top of page

History of Seaford Bowling Club


Throughout the centuries the game of bowls really had a rough ride. The increasing popularity of bowls in 14th century England created the fear by King and Parliament that the practice of archery was being neglected and that the effectiveness of the archers in battle or military operations would therefore be lowered.  As a result, various Statutes were passed restricting or forbidding sports such as bowls and tennis during the reigns of Edward III in 1361, Richard II in 1388, and Henry IV in 1409. These Statutes did not prevent the game from being played and the game’s popularity continued to grow. 


In 1541, Henry VIII specifically forbid artificers, labourers, apprentices, husbandmen, servants or serving-men, and other "low-born" people from taking part in the game of bowls, except at Christmas on their master's grounds and in his presence. Heavy monetary fines were provided as penalties for non-observance of the Law.  Queen Mary took it one step further in 1555 and disallowed the playing of the Christmas games on the grounds that the game of bowls was being used as an excuse for “unlawful assemblies, conventiclers, seditions, and conspiracies".   The 1541 Act was in place for another three centuries when it was finally repealed in 1845 under the reign of Queen Victoria.


Seaford Bowling Club

In 2017, it was discovered that the Club’s lease for the land that hosts the Bowling Green and Clubhouse was due to expire. The Club Hon. Secretary, Arthur Feist, spent roughly four months researching and finding the relevant documents depicting club activities from the early years through to modern times and was eventually, with the help of a legal team, able to re-lease the Club – and in doing so, discovered much more about the history of the Club.  We also have to hand a small booklet detailing some of the history, that was originally recorded in 1970 by Fred Mitchell.

Annotation 2020-04-22 203413.png

This is from a map of Seaford and East Blatchington from 1889 showing the Rectory and lands around, including the Farm.

1856 – 1877

Let us start in the 1856 Poll Book for East Blatchington Parish – The poll book shows three voters registered:

  1. Reverend Robert Nathaniel Dennis living as rector (with his wife, Elizabeth King whom he married in Lewes on 26/9/1854.) as freehold rectorial tithes.

  2. William Lambe living at Blatchington Farm as ‘occupier’ of the land.

  3. George Watson, whose place of abode is in Woolwich, Kent but is the holder of the  Freehold Annuity which is issued out of the share (Moity) of the Freehold Estate.

  4. Robert Watson whose place of abode is also in Woolwich, is shown as the Freehold Land owner of Blatchington Estate.

Annotation 2020-04-20 152914 - Copy.png

Despite extensive online research, we can find no more information about the Watson family. Sadly there are many parts of the 1861 Census that are missing, including, the Kent records for Woolwich, which would have hopefully given us more information about the Watsons.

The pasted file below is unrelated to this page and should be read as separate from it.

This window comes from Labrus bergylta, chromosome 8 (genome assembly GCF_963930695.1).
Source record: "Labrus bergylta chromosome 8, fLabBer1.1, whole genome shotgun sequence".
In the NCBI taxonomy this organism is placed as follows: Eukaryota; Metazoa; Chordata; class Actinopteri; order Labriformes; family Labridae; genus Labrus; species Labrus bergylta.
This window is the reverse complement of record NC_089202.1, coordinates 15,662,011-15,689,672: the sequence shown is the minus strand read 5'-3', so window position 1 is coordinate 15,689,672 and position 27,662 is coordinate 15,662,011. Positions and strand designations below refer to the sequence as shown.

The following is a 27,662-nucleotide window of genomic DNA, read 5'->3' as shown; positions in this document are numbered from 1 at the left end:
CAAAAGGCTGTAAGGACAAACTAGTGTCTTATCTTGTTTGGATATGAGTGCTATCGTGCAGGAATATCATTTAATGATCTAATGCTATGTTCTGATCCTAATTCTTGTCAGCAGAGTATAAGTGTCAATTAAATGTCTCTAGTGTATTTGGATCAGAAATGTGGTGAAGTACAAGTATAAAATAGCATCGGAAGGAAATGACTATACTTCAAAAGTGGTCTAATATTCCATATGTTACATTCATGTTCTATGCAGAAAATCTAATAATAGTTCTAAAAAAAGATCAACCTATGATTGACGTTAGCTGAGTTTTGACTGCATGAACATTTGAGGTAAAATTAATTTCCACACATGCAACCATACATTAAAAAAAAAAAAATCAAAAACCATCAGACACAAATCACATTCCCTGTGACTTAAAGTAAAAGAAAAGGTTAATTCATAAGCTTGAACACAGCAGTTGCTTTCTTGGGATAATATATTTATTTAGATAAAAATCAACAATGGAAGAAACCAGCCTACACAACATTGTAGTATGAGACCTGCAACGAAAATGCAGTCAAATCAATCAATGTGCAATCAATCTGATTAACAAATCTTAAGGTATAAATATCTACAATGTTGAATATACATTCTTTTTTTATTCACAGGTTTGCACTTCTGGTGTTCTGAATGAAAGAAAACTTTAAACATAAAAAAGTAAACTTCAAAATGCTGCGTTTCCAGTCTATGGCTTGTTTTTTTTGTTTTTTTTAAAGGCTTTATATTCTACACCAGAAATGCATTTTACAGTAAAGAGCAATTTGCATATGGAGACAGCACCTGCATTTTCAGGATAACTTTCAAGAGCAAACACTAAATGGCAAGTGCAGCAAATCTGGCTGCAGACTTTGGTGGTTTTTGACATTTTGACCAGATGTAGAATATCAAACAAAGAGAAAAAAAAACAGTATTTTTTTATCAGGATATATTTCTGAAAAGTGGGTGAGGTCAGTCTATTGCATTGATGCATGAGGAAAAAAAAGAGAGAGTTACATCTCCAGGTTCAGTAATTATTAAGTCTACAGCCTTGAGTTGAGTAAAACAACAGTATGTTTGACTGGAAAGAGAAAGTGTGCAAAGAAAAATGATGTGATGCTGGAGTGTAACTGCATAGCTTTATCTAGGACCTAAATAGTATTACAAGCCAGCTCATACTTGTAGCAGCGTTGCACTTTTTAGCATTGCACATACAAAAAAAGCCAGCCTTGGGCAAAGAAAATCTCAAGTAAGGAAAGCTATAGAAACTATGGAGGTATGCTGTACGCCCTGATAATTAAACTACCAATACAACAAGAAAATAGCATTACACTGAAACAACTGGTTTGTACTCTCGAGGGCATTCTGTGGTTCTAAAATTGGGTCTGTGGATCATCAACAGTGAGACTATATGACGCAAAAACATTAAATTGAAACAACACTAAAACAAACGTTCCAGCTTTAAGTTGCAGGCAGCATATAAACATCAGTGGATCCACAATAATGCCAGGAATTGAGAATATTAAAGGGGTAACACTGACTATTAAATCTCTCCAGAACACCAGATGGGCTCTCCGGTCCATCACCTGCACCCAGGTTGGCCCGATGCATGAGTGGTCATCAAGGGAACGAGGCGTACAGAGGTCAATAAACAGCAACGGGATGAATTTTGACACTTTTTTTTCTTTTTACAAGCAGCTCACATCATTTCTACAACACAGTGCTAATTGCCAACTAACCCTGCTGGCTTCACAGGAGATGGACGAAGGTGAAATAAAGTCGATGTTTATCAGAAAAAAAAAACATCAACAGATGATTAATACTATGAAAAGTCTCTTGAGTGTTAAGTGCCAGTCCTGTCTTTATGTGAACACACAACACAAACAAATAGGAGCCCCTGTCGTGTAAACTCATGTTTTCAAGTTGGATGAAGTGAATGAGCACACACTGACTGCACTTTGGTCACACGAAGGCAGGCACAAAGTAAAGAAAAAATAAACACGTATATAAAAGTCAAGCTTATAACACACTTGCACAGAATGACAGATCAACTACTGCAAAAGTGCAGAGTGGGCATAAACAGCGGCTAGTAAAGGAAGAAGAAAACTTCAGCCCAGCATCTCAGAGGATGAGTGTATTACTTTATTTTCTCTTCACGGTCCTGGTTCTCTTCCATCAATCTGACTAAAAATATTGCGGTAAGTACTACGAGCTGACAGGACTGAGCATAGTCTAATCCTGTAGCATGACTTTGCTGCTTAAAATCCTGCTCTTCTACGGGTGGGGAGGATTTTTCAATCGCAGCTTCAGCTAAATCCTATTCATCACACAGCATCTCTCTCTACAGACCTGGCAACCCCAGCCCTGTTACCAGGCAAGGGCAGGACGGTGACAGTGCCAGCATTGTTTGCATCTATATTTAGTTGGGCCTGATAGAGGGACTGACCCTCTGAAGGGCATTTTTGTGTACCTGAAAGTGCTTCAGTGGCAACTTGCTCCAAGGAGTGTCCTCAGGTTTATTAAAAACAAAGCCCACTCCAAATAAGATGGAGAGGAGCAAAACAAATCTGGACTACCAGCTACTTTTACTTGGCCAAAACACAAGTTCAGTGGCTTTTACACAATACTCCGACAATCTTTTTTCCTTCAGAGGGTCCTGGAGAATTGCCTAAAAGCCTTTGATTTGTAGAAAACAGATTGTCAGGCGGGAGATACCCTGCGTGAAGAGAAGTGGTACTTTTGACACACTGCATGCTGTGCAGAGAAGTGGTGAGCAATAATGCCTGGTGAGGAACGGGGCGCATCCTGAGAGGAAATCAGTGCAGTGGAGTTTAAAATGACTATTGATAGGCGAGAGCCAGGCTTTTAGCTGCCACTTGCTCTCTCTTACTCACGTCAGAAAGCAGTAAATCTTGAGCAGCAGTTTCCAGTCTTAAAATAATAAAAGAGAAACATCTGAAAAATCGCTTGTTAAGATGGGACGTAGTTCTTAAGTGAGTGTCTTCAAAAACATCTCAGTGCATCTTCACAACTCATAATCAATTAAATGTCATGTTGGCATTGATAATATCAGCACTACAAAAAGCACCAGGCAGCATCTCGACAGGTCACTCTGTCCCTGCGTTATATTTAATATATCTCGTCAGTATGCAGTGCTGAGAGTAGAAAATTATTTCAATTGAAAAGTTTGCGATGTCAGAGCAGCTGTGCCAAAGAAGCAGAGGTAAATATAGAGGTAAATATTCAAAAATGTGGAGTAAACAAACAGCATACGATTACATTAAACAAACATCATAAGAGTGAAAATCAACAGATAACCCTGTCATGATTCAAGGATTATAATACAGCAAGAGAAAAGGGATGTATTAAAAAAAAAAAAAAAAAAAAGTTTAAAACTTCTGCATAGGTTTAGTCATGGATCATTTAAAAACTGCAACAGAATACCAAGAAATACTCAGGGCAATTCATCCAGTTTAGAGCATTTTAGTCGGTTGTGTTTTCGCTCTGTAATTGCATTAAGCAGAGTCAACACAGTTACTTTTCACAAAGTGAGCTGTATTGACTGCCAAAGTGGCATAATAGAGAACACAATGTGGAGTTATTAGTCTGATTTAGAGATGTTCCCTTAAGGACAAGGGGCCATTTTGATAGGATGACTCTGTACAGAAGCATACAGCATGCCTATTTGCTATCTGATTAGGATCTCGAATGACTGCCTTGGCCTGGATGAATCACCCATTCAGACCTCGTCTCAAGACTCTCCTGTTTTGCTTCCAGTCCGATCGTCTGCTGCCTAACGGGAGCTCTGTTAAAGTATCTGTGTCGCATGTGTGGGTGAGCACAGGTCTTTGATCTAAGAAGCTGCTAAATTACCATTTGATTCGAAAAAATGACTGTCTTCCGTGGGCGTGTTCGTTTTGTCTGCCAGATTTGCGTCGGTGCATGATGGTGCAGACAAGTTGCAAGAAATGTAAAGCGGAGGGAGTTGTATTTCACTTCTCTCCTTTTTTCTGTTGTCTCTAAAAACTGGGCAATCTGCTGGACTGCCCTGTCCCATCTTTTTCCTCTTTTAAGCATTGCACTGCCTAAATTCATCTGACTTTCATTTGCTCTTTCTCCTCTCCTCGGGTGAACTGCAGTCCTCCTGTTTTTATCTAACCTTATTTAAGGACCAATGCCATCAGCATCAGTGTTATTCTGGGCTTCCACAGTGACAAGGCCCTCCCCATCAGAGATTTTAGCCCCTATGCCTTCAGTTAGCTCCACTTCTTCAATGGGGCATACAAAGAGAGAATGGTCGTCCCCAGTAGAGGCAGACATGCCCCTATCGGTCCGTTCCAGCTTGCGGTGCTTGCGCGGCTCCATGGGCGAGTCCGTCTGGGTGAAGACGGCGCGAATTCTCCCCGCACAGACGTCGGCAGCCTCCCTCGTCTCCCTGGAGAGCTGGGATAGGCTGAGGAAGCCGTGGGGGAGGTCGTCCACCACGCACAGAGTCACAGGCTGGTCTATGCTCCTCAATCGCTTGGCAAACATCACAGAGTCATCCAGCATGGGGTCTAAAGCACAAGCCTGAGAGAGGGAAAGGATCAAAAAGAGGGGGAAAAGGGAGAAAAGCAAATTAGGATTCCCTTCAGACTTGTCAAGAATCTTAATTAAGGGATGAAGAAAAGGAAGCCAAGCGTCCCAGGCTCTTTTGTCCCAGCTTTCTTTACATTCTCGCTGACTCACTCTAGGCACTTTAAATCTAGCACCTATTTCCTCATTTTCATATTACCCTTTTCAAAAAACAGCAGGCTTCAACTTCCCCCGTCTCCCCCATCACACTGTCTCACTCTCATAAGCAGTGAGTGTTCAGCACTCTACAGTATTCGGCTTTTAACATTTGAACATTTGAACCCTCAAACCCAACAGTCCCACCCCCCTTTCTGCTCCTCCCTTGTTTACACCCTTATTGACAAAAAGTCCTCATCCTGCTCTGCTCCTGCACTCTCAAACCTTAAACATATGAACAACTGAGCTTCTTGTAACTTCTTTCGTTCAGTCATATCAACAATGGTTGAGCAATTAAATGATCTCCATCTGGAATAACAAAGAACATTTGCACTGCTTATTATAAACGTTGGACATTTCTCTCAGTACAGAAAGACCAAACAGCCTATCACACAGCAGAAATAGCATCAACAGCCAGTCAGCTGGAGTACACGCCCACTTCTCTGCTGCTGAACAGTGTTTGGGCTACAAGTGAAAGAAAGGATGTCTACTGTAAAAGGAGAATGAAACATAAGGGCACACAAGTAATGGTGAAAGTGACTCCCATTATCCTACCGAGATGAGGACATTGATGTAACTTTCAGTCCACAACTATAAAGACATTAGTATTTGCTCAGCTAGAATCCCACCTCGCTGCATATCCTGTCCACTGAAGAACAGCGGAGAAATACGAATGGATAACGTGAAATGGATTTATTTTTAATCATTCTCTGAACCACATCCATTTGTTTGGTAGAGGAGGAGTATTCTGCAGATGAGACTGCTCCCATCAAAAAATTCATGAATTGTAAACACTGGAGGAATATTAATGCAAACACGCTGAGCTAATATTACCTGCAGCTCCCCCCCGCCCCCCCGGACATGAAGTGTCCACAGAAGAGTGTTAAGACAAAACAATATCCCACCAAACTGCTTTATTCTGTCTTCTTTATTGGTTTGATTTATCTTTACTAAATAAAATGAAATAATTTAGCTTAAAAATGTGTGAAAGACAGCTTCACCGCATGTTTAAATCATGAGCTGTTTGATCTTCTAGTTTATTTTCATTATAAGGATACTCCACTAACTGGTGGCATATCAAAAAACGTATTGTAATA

Handwritten books and other loose pages, representing the collected Recipes & Remedies of successive members of the Lambe family, have been donated to Seaford Museum. These represent, probably, a period of some 200 years from mid/late 18th Century to 1953. The Lambe family were associated with East Blatchington from, at least, 1850 when they moved to Blatchington Farm. Robert Lambe bought the Blatchington Estate in 1877 and the family once lived at Blatchington Court.

In Robert Lambe’s Probate in 1922 it shows he left in his Will a seriously large amount of money.

Annotation 2020-04-20 155702 - Copy.png

£74,790 in 1922 is roughly equivalent to the purchasing power of £4.2 million in 2020


In documents discovered by Arthur, on 20th Dec. 1877, the Reverend Dennis was desirous of a Glebe (piece of land serving as part of a clergy-man’s benefice and providing income).  Robert Lambe (mentioned above) owned various lands in the area. He conveyed (transferred the title to (property) "no application for registration is required when the property is conveyed following a court order")  the meadow of what was to become our bowling green, along with other land and properties alongside St. Peters church to the Reverend Dennis for his and descendants use, for ever.

We were unable to ascertain the price.

1892 - 1918


On 17th February 1892, Reverend Dennis died. His Will was duly proved on 14th July 1892. He left £9,882. 5s 9d  (about £1,263,833 in 2020) in his Will according to the Probate Records. 

His wife Elizabeth aware there was then no Glebe attached, annexed or belonging to the rectory or Benefice for East Blatchington other than the rectory garden measuring 1 rod and 2 perches, was desirous of conveying the land and assets to the church.

On 28th November 1892, the new Rector of the Parish Church of East Blatchington, Arthur John Richardson, and the Lord Bishop of the Diocese of Chichester, The Rt Rev Richard Durnford, assented and approved of the conveyance for the purposes of providing Glebe land to the rectory. (a glebe is land belonging to a benefice and so by default to its incumbent. In other words, "glebe is land (in addition to or including the parsonage house/rectory and grounds) which was assigned to support the priest)

So, around the year 1900 the site of the present bowling green was a grass meadow with a pond in the middle.  The only occupants were a few cows.  At that time, no bowling green existed in Seaford.